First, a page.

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Infertility Diagnosis Comes to Your iPad with Microfluidic Chip

Sperm fertility analyzer with iPad (Image from aidmics

It’s certainly no secret that the movement of medtech out of hospitals and doctors’ offices and into the homes of people is a major trend in the industry. Offering cost savings and convenience, medical device manufacturers seem to be attempting to get as many different types of products and technologies into the house for consumer use, seeing it as an opportunity to increase revenues and enhance the level of healthcare that can be provided effectively in the home.

One of the sectors that seems to reflect this trend with more gusto than others is that of diagnostic technologies. Having FDA approval to put a diagnostic test in the home and sell it at the local pharmacy much in the same way as home pregnancy tests is a fantastic option for consumers as well as a great revenue source for the medical device OEM.

Going a step further in the realm of diagnostic technology is the leveraging of consumer devices such as smartphones and tablets, using the computing power these types of devices are capable of offering, and providing a laboratory-like analysis. These types of devices are being introduced at more of the maker level for now, but it won’t be long before diagnostics that were only occurring in a lab with advanced equipment will be possible in our living rooms.

This type of next generation home diagnostic technology is exactly what a Taiwanese start-up company is attempting to get through the FDA. Aidmics — the name of the fledgling firm — has developed a do-it-yourself home fertility test system that enables men to get an analysis of their sperm. Called the iSperm, the solution couples with an iPad mini via an optimized optical lens and diagnostic testing supplies.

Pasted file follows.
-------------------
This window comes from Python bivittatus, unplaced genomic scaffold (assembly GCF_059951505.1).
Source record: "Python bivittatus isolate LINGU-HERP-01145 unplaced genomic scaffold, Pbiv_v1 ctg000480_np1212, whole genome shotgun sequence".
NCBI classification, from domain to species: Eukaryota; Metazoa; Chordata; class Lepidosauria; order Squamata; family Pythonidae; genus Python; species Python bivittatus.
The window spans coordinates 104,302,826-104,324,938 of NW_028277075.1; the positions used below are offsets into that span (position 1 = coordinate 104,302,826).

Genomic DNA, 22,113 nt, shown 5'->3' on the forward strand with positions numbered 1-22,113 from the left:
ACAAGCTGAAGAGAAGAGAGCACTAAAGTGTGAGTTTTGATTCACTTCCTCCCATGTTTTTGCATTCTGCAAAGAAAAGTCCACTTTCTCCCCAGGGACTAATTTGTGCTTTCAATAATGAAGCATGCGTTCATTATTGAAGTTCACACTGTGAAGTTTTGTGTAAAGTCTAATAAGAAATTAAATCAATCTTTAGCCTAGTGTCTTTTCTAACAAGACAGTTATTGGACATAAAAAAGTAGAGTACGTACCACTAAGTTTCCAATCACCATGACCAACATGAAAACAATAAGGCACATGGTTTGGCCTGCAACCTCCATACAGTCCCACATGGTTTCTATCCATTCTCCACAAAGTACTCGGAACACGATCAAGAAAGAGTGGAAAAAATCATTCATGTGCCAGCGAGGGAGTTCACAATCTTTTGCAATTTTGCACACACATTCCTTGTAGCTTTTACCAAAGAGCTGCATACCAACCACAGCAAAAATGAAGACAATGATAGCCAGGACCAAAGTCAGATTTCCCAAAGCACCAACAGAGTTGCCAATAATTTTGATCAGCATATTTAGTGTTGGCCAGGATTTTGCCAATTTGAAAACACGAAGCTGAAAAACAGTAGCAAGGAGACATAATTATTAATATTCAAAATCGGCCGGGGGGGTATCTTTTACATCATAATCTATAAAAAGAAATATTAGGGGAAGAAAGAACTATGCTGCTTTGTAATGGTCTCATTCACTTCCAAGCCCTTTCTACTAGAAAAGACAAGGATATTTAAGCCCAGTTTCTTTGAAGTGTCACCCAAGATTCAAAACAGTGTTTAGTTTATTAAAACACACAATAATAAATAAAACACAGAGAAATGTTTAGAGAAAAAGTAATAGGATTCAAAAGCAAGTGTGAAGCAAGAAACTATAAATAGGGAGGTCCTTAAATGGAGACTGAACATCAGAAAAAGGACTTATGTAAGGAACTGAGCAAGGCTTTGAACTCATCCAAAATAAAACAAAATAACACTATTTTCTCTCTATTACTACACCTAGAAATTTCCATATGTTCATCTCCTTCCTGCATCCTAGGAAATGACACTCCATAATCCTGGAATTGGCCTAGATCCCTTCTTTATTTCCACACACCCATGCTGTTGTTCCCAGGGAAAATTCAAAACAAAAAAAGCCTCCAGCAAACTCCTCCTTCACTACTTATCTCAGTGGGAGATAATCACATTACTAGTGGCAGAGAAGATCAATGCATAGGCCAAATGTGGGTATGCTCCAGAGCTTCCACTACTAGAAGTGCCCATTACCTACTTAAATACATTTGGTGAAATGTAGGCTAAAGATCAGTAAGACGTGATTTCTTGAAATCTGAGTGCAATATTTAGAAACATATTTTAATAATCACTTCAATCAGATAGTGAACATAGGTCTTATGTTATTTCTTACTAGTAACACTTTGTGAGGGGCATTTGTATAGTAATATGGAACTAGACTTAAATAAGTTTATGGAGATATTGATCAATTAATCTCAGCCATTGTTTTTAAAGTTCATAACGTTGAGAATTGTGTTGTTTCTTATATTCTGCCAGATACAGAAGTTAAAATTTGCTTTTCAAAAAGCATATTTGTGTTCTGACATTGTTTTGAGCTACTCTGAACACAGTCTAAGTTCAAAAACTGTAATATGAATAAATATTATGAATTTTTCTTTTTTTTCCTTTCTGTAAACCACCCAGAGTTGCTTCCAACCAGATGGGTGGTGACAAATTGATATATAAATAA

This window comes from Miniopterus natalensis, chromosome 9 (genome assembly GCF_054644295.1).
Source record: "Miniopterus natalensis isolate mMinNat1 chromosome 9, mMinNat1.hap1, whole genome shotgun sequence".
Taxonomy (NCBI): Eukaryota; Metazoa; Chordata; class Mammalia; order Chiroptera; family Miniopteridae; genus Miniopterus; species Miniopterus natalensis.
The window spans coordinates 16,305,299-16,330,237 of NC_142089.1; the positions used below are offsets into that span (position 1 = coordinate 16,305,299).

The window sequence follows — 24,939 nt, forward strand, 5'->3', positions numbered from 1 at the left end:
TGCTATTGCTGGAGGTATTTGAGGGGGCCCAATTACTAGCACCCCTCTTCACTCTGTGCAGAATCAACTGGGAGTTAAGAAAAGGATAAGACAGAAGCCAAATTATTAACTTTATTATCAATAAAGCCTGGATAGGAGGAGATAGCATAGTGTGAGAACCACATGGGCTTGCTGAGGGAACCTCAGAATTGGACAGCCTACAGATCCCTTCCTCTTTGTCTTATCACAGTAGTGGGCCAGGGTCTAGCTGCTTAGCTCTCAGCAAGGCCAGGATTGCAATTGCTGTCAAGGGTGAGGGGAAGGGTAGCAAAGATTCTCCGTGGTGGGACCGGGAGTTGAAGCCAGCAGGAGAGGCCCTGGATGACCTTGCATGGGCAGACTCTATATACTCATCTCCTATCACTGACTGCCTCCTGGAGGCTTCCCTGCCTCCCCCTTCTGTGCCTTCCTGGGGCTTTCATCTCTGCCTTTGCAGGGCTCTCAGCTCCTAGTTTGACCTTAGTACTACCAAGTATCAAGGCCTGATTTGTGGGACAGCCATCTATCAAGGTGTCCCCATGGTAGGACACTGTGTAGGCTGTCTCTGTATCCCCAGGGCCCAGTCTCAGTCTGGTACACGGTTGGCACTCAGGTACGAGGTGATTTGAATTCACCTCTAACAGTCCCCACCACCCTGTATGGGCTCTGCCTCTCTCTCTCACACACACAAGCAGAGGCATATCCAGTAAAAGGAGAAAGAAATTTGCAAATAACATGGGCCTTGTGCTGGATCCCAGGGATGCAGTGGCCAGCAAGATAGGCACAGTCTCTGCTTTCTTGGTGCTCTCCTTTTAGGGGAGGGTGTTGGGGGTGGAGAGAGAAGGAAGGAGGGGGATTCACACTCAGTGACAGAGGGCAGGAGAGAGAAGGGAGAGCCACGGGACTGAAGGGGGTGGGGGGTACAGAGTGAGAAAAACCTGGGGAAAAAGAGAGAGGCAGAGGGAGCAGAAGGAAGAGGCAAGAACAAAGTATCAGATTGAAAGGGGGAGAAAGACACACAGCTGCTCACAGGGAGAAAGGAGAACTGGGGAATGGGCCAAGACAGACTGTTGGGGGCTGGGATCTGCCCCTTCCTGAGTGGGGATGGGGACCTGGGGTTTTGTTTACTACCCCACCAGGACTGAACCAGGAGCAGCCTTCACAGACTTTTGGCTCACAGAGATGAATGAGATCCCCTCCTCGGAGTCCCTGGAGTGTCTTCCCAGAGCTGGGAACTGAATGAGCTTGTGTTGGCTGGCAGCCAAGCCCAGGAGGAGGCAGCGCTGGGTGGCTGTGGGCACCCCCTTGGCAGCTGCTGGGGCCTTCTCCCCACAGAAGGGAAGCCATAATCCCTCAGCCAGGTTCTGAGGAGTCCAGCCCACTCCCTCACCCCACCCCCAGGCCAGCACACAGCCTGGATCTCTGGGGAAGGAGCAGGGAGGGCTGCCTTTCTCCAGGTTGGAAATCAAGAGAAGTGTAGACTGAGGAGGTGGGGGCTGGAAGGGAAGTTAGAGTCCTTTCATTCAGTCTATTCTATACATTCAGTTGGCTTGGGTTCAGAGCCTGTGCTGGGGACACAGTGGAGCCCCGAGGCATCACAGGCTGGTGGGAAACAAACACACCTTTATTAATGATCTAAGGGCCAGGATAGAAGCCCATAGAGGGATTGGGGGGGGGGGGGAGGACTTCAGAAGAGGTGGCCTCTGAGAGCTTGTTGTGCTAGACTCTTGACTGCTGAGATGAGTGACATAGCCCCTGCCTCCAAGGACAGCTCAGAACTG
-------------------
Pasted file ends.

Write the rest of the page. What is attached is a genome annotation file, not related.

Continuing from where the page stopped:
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Quantitative microfluidic chips, microstructure-enhanced volume quantification facilitates precise semen sampling (Image Credit: Aidmics

Aidmics founder Agean Lin told Reuters in a news story about the technology that one in every six couples in the U.S. has trouble conceiving, making this system quite attractive to an array of people. While it doesn’t offer a cure for low sperm count or other potential problems, it could be used as a measure for lifestyle changes that can make a difference. And since the kit is used in the home, a person could test as often as they desire without concern for whether their insurance will cover the lab analysis each time they would be otherwise tested at a doctor’s office. With a target price of $100 to $200 for the entire system, the price is considerably less than what the cost might be for even just one trip to the doctor.

Following is a video that illustrates exactly how the system is used and further explains the capabilities. Not sure if this solution could be adapted to provide for other diagnostic testing applications, but it’s fascinating to see just how far these solutions have come in such a short period of time.

https://youtu.be/bOmwDEnPuDc

Source: Medical Design Technology